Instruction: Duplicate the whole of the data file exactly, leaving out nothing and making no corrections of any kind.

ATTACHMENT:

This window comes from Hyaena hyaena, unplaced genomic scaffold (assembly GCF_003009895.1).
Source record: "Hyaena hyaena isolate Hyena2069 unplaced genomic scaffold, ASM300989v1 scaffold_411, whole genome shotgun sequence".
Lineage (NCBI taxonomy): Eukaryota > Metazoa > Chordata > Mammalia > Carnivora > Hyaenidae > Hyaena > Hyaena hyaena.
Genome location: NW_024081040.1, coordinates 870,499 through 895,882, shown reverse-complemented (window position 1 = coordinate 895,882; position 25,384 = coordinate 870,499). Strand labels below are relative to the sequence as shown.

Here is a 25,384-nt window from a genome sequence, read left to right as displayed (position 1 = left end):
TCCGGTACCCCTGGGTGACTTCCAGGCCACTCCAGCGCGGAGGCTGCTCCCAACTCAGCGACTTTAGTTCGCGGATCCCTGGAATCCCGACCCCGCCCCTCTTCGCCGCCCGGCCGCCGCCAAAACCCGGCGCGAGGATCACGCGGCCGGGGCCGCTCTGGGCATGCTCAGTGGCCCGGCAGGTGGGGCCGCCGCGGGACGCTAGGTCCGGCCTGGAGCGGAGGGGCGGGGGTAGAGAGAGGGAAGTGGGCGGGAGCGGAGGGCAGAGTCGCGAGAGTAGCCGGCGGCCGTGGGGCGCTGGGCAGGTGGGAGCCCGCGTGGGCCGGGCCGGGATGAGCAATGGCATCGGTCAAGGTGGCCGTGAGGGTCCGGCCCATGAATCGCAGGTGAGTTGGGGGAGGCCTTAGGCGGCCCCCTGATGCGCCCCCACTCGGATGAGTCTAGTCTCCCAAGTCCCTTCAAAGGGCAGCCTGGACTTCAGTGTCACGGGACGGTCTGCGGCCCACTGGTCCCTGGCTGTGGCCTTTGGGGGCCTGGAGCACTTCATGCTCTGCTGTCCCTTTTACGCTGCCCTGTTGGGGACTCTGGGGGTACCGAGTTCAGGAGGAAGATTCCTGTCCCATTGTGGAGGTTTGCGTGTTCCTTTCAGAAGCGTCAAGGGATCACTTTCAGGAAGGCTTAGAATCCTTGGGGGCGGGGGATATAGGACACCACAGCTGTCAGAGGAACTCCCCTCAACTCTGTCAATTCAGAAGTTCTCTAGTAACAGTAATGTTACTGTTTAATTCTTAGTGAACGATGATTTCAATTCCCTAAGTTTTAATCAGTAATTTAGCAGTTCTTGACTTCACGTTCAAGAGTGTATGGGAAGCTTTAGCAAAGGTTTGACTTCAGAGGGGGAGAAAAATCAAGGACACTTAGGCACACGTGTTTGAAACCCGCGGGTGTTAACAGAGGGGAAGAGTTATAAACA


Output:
This window comes from Hyaena hyaena, unplaced genomic scaffold (assembly GCF_003009895.1).
Source record: "Hyaena hyaena isolate Hyena2069 unplaced genomic scaffold, ASM300989v1 scaffold_411, whole genome shotgun sequence".
Lineage (NCBI taxonomy): Eukaryota > Metazoa > Chordata > Mammalia > Carnivora > Hyaenidae > Hyaena > Hyaena hyaena.
Genome location: NW_024081040.1, coordinates 870,499 through 895,882, shown reverse-complemented (window position 1 = coordinate 895,882; position 25,384 = coordinate 870,499). Strand labels below are relative to the sequence as shown.

Here is a 25,384-nt window from a genome sequence, read left to right as displayed (position 1 = left end):
TCCGGTACCCCTGGGTGACTTCCAGGCCACTCCAGCGCGGAGGCTGCTCCCAACTCAGCGACTTTAGTTCGCGGATCCCTGGAATCCCGACCCCGCCCCTCTTCGCCGCCCGGCCGCCGCCAAAACCCGGCGCGAGGATCACGCGGCCGGGGCCGCTCTGGGCATGCTCAGTGGCCCGGCAGGTGGGGCCGCCGCGGGACGCTAGGTCCGGCCTGGAGCGGAGGGGCGGGGGTAGAGAGAGGGAAGTGGGCGGGAGCGGAGGGCAGAGTCGCGAGAGTAGCCGGCGGCCGTGGGGCGCTGGGCAGGTGGGAGCCCGCGTGGGCCGGGCCGGGATGAGCAATGGCATCGGTCAAGGTGGCCGTGAGGGTCCGGCCCATGAATCGCAGGTGAGTTGGGGGAGGCCTTAGGCGGCCCCCTGATGCGCCCCCACTCGGATGAGTCTAGTCTCCCAAGTCCCTTCAAAGGGCAGCCTGGACTTCAGTGTCACGGGACGGTCTGCGGCCCACTGGTCCCTGGCTGTGGCCTTTGGGGGCCTGGAGCACTTCATGCTCTGCTGTCCCTTTTACGCTGCCCTGTTGGGGACTCTGGGGGTACCGAGTTCAGGAGGAAGATTCCTGTCCCATTGTGGAGGTTTGCGTGTTCCTTTCAGAAGCGTCAAGGGATCACTTTCAGGAAGGCTTAGAATCCTTGGGGGCGGGGGATATAGGACACCACAGCTGTCAGAGGAACTCCCCTCAACTCTGTCAATTCAGAAGTTCTCTAGTAACAGTAATGTTACTGTTTAATTCTTAGTGAACGATGATTTCAATTCCCTAAGTTTTAATCAGTAATTTAGCAGTTCTTGACTTCACGTTCAAGAGTGTATGGGAAGCTTTAGCAAAGGTTTGACTTCAGAGGGGGAGAAAAATCAAGGACACTTAGGCACACGTGTTTGAAACCCGCGGGTGTTAACAGAGGGGAAGAGTTATAAACA